TORONTO - The controversy over government lobbyists that's engulfed the Ontario legislature for days reaches all the way to Premier Dalton McGuinty's cabinet table, the New Democrats charged Thursday.

After uncovering that some hospitals, colleges and universities used public funds to lobby the government, the NDP revealed that Infrastructure Minister Bob Chiarelli was also a paid lobbyist before he won an Ottawa seat last March.

According to the provincial registry, Chiarelli lobbied the government on behalf of Ottawa's Algonquin College from March 2007 until this year.

He withdrew his name on Jan. 25, just a few days after he announced he'd run in the Ottawa West-Nepean byelection but before he was acclaimed as the Liberal candidate.

But the longtime Liberal insists he did nothing wrong and severed his job ties with Algonquin "well before" he was elected.

"What I did, first of all, was done in good faith," Chiarelli said.

"It was done openly, it was done transparently, it was part of the public dynamic that was happening in my community and I was very proud of the work that I've done with Algonquin, and that's basically all I have to say at this time."

Chiarelli was reportedly paid $7,500 a month as a lobbyist for the college, which received $35 million from the McGuinty government in 2008 to create 600 more spaces for students, the NDP said.

The former Ottawa mayor, who was quickly elevated to cabinet in August, also broke ground last month on a $10-million project on the college's Perth campus that received most of its funding from the federal and provincial governments.

Chiarelli said provincial funding for those two projects was in place before he was elected. But he likely won't excuse himself from any future infrastructure decisions about his former client.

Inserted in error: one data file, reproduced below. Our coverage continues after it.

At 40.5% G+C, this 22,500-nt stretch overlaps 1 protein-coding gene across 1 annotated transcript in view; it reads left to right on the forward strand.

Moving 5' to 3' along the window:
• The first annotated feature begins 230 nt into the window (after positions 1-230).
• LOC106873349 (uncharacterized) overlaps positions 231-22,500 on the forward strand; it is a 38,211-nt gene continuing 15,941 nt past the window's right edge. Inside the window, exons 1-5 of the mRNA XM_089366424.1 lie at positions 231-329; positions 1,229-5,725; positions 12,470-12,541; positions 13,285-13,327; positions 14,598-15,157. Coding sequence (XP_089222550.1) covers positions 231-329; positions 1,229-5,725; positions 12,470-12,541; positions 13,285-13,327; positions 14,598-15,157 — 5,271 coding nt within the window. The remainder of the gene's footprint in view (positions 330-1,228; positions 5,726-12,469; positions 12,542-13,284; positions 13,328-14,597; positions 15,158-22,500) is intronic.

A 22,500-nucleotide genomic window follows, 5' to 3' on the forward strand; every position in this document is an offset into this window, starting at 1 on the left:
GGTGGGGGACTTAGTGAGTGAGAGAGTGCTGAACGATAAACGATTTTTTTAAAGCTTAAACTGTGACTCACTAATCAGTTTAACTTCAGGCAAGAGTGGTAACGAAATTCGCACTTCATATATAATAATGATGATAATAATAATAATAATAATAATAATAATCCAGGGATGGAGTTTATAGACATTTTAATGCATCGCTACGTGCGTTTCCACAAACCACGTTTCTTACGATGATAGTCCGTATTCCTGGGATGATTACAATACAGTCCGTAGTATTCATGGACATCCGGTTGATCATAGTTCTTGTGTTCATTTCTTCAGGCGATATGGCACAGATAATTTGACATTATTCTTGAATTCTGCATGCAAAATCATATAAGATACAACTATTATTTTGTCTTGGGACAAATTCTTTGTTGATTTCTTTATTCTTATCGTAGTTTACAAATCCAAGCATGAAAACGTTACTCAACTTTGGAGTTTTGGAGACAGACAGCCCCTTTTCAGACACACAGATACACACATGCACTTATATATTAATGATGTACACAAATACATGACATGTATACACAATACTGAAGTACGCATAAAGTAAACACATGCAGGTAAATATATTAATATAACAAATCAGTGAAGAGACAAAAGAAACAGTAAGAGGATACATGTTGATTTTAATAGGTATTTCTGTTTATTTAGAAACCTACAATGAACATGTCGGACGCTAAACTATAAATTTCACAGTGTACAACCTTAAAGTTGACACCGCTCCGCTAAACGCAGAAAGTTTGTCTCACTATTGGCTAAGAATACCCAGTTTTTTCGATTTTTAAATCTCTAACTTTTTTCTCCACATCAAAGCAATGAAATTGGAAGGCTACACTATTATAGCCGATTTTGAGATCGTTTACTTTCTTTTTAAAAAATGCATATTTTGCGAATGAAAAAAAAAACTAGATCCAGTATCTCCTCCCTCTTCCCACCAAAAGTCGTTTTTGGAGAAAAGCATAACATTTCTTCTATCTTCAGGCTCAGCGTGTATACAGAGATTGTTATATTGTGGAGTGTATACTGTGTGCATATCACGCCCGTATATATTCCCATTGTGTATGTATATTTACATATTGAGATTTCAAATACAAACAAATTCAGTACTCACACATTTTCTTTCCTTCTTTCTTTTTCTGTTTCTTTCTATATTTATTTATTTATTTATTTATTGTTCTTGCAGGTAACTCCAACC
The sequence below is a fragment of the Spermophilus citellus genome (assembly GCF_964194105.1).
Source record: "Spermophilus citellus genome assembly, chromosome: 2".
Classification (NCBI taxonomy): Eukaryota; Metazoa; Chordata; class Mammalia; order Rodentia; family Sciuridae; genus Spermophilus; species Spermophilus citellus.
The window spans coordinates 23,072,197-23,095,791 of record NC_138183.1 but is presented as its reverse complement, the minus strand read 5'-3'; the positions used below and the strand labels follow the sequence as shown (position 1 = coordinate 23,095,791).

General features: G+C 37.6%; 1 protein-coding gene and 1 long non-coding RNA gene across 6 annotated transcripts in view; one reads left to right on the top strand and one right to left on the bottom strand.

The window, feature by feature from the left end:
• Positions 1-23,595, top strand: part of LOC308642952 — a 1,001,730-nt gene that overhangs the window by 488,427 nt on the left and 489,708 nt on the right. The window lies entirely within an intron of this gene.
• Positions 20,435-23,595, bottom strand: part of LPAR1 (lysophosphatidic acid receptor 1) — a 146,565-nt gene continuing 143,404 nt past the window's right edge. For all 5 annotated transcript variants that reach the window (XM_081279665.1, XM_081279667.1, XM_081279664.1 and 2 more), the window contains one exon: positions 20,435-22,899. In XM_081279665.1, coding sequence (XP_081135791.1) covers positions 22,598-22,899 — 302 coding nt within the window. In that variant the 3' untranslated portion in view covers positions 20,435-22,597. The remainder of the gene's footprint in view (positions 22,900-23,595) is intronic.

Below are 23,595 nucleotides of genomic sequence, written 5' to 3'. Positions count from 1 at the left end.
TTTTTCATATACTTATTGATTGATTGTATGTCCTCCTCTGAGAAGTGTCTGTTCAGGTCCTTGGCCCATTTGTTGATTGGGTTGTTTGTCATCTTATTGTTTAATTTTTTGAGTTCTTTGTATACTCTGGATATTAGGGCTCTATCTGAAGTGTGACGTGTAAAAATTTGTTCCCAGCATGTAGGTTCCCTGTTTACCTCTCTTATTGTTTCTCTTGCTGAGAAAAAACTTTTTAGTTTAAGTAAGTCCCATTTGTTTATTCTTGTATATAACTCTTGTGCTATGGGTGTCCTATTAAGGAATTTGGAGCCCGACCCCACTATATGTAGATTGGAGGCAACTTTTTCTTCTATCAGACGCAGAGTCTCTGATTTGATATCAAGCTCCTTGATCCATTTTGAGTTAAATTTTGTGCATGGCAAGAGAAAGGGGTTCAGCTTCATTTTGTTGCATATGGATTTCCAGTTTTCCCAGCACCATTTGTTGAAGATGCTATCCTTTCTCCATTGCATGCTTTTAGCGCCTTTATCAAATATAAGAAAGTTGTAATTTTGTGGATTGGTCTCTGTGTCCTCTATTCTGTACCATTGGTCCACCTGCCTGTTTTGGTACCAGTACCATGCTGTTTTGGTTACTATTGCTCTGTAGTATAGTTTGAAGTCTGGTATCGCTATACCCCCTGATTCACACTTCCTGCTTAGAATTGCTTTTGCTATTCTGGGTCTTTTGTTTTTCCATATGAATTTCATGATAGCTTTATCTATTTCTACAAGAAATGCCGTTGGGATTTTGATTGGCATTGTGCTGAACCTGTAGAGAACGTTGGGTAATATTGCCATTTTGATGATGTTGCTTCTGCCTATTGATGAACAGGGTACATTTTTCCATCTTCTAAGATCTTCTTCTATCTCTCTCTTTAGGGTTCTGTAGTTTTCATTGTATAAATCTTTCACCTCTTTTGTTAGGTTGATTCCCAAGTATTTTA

"Probably not, because I think that was a relationship that existed and it ended," Chiarelli said.

"You have teachers that get re-elected and they participate in grants to schools. You get doctors re-elected ... and they will continue to be involved in public policy issues and announcements with respect to hospitals.

"I think, first of all, that lobbying by a lot of people is considered a four-letter word. There are good lobbyists and there are bad lobbyists."

Hammered by the opposition parties all week on the issue, the governing Liberals promised Tuesday to introduce legislation that would block the broader public sector from using taxpayer dollars to lobby the government for more money.

But they have yet to identify which publicly funded institutions, other than hospitals, would be affected by the ban.

Even though he was paid to lobby for a publicly funded college, Chiarelli said he agrees that it's time to ban the practice.

"What I did was something that was ongoing for previous governments, was ongoing for this government, and I concur with the steps that are being taken by my government at this point in time," he said.

"Because there has been an acceleration of that particular type of activity and it is getting out of control... it's appropriate that the provincial government take the steps that it's planning on taking in that regard."

But the government only took action after it became a public embarrassment, said New Democrat Peter Tabuns.

"(Chiarelli) did nothing illegal, but the optics are terrible," Tabuns said.

Chiarelli's lobbying activities were well-known in Ottawa before he entered the byelection race, he pointed out.

"Suddenly when the premier is caught in question period, he says that this is unacceptable, against his principles, he's going to take action," Tabuns added.

"Well, you have to ask: were those principles always there or did they just conveniently and suddenly appear?"

According to documents obtained under freedom-of-information laws, 14 hospitals, nine colleges and universities and five municipalities hired lobbyists to influence the government, with contracts ranging from $9,400 to $271,000.